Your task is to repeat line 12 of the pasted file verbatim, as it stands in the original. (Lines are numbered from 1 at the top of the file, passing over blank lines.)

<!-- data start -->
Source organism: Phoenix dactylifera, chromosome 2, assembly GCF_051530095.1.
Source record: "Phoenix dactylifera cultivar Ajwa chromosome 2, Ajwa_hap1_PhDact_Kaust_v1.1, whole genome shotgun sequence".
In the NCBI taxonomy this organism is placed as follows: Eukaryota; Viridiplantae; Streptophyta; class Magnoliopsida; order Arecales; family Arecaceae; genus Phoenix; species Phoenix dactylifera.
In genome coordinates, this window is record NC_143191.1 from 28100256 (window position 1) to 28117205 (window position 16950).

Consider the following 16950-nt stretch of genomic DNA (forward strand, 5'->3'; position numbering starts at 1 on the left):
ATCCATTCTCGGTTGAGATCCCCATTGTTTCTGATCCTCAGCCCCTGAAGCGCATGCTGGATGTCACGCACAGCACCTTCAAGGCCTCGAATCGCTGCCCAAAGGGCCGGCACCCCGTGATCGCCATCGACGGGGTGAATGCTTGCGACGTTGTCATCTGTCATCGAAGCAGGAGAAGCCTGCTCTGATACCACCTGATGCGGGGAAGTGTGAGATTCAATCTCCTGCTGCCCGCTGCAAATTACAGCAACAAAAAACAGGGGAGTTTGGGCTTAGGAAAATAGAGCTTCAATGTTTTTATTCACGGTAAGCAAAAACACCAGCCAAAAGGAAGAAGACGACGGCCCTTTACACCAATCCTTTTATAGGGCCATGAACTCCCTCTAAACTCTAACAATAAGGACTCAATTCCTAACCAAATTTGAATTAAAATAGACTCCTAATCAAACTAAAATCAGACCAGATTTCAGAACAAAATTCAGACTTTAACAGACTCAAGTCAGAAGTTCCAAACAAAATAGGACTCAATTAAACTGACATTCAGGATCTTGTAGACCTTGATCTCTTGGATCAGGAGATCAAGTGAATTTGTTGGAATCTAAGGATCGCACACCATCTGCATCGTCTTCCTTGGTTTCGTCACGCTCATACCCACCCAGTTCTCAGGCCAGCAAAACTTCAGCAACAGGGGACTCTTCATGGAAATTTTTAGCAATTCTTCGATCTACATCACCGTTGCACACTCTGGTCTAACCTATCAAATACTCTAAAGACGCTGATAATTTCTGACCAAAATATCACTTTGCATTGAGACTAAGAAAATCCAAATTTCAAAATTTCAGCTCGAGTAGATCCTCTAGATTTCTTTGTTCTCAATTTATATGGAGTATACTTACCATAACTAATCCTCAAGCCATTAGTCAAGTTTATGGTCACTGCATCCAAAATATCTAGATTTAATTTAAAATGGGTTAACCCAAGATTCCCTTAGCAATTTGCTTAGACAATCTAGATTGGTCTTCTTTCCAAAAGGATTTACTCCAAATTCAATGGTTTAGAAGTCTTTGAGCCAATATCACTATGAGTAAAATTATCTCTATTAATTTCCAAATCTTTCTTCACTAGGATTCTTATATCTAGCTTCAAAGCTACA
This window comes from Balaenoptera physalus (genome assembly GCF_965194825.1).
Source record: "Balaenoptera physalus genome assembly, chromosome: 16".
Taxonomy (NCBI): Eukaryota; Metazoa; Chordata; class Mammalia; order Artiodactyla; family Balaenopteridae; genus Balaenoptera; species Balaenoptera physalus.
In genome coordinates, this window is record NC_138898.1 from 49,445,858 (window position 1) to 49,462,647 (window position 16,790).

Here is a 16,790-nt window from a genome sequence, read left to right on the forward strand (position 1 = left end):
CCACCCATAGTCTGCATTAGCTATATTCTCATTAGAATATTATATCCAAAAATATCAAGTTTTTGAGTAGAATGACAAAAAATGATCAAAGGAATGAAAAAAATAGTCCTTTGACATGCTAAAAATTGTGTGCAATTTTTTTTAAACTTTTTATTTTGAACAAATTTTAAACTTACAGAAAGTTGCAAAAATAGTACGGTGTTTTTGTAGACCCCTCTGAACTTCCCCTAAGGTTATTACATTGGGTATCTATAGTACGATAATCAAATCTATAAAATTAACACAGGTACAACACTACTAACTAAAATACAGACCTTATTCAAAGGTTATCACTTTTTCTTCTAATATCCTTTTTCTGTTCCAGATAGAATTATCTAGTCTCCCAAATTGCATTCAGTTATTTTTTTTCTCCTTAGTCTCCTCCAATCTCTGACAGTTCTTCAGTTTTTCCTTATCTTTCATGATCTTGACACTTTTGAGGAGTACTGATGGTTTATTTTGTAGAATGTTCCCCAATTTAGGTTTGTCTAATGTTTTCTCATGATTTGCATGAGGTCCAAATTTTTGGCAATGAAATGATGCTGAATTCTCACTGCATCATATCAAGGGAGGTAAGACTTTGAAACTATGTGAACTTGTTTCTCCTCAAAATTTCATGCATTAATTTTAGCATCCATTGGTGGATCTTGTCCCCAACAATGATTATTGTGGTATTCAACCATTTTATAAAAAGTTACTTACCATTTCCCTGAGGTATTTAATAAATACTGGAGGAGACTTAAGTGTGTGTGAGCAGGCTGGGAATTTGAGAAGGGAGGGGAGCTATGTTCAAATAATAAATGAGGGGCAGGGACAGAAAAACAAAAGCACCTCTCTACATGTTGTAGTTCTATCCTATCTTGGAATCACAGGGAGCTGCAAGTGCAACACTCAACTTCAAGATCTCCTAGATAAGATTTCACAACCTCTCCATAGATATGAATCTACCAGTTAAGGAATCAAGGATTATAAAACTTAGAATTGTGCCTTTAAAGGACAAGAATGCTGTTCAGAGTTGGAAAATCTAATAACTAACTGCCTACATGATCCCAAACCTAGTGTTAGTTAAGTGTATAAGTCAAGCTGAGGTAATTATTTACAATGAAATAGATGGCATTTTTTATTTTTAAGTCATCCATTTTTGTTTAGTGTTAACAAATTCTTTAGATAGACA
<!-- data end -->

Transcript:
CCACCCATAGTCTGCATTAGCTATATTCTCATTAGAATATTATATCCAAAAATATCAAGTTTTTGAGTAGAATGACAAAAAATGATCAAAGGAATGAAAAAAATAGTCCTTTGACATGCTAAAAATTGTGTGCAATTTTTTTTAAACTTTTTATTTTGAACAAATTTTAAACTTACAGAAAGTTGCAAAAATAGTACGGTGTTTTTGTAGACCCCTCTGAACTTCCCCTAAGGTTATTACATTGGGTATCTATAGTACGATAATCAAATCTATAAAATTAACACAGGTACAACACTACTAACTAAAATACAGACCTTATTCAAAGGTTATCACTTTTTCTTCTAATATCCTTTTTCTGTTCCAGATAGAATTATCTAGTCTCCCAAATTGCATTCAGTTATTTTTTTTCTCCTTAGTCTCCTCCAATCTCTGACAGTTCTTCAGTTTTTCCTTATCTTTCATGATCTTGACACTTTTGAGGAGTACTGATGGTTTATTTTGTAGAATGTTCCCCAATTTAGGTTTGTCTAATGTTTTCTCATGATTTGCATGAGGTCCAAATTTTTGGCAATGAAATGATGCTGAATTCTCACTGCATCATATCAAGGGAGGTAAGACTTTGAAACTATGTGAACTTGTTTCTCCTCAAAATTTCATGCATTAATTTTAGCATCCATTGGTGGATCTTGTCCCCAACAATGATTATTGTGGTATTCAACCATTTTATAAAAAGTTACTTACCATTTCCCTGAGGTATTTAATAAATACTGGAGGAGACTTAAGTGTGTGTGAGCAGGCTGGGAATTTGAGAAGGGAGGGGAGCTATGTTCAAATAATAAATGAGGGGCAGGGACAGAAAAACAAAAGCACCTCTCTACATGTTGTAGTTCTATCCTATCTTGGAATCACAGGGAGCTGCAAGTGCAACACTCAACTTCAAGATCTCCTAGATAAGATTTCACAACCTCTCCATAGATATGAATCTACCAGTTAAGGAATCAAGGATTATAAAACTTAGAATTGTGCCTTTAAAGGACAAGAATGCTGTTCAGAGTTGGAAAATCTAATAACTAACTGCCTACATGATCCCAAACCTAGTGTTAGTTAAGTGTATAAGTCAAGCTGAGGTAATTATTTACAATGAAATAGATGGCATTTTTTATTTTTAAGTCATCCATTTTTGTTTAGTGTTAACAAATTCTTTAGATAGACA